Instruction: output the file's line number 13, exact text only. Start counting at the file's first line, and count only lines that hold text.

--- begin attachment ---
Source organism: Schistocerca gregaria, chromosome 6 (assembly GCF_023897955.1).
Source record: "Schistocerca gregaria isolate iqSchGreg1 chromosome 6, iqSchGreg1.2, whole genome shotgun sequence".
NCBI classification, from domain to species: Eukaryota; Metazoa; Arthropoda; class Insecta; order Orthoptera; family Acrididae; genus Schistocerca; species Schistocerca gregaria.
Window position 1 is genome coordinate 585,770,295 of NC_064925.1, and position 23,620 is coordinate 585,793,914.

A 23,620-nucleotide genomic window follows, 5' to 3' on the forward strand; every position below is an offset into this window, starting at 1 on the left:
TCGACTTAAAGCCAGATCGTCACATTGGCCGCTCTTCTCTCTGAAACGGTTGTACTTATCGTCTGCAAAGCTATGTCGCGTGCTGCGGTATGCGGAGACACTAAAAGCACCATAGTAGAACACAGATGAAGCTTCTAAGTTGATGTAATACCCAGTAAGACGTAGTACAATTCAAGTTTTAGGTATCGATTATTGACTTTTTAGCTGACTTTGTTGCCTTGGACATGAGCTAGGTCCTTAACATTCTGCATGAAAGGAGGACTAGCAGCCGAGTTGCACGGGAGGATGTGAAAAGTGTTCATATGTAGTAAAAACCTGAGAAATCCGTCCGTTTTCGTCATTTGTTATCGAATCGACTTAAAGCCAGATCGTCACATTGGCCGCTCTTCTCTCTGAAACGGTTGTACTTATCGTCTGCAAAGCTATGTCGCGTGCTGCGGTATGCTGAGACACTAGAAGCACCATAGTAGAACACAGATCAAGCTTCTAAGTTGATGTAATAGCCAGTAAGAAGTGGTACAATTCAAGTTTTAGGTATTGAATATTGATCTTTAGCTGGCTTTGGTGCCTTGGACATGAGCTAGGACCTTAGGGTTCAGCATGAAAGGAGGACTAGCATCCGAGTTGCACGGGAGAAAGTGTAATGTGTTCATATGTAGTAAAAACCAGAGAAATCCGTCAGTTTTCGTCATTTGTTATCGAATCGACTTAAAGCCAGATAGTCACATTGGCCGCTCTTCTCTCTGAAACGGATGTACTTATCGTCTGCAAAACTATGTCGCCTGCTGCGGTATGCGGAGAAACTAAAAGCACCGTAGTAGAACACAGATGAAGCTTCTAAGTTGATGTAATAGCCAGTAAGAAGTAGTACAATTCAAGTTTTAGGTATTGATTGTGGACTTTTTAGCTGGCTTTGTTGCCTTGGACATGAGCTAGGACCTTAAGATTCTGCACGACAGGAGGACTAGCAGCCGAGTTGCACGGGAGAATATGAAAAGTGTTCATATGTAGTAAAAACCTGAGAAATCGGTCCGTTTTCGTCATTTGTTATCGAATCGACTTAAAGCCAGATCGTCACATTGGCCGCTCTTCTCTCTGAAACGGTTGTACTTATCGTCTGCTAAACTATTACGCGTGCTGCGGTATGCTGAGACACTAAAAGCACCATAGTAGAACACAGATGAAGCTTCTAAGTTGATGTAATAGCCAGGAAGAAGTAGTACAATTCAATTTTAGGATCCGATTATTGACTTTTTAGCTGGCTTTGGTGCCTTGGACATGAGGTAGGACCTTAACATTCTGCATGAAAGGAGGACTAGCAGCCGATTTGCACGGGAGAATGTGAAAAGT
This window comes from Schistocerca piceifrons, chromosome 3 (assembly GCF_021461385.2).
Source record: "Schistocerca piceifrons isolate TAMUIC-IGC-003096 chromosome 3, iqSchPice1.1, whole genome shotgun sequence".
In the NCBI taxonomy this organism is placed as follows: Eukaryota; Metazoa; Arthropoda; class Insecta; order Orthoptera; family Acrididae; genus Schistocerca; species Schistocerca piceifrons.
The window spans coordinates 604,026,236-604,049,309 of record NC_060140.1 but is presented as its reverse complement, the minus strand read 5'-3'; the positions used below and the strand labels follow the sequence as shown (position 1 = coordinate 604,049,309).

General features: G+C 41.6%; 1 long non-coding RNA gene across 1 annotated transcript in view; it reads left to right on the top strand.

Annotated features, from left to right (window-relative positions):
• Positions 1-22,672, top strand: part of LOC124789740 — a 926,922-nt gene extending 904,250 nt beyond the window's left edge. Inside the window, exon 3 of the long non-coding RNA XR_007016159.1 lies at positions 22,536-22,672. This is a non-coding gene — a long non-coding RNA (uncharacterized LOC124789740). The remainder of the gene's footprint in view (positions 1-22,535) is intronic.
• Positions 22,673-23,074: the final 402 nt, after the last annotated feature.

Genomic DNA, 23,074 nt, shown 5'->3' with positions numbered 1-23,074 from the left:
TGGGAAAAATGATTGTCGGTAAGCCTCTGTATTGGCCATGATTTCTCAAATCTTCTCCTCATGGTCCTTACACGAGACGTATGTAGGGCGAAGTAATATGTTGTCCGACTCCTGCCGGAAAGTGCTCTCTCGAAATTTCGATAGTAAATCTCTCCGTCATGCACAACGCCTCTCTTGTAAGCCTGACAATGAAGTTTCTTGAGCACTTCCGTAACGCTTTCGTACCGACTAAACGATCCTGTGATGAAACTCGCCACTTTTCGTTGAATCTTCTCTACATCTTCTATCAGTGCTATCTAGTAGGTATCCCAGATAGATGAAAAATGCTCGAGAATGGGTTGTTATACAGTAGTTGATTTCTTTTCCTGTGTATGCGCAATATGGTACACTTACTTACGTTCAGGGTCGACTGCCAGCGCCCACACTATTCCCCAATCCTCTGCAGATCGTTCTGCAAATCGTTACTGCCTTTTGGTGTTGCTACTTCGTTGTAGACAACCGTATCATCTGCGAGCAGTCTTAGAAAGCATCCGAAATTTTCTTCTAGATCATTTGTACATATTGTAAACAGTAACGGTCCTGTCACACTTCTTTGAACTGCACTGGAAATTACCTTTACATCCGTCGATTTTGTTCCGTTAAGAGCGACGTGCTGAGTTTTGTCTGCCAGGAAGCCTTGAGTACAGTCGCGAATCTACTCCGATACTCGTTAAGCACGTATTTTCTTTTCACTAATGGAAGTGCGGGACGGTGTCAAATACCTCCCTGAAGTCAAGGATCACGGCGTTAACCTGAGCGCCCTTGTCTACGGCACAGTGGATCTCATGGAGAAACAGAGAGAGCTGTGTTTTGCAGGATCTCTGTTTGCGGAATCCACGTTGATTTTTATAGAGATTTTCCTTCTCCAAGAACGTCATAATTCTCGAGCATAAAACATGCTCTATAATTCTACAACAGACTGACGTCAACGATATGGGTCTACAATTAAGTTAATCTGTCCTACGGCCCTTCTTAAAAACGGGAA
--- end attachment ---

• Positions 1-22,672, top strand: part of LOC124789740 — a 926,922-nt gene extending 904,250 nt beyond the window's left edge. Inside the window, exon 3 of the long non-coding RNA XR_007016159.1 lies at positions 22,536-22,672. This is a non-coding gene — a long non-coding RNA (uncharacterized LOC124789740). The remainder of the gene's footprint in view (positions 1-22,535) is intronic.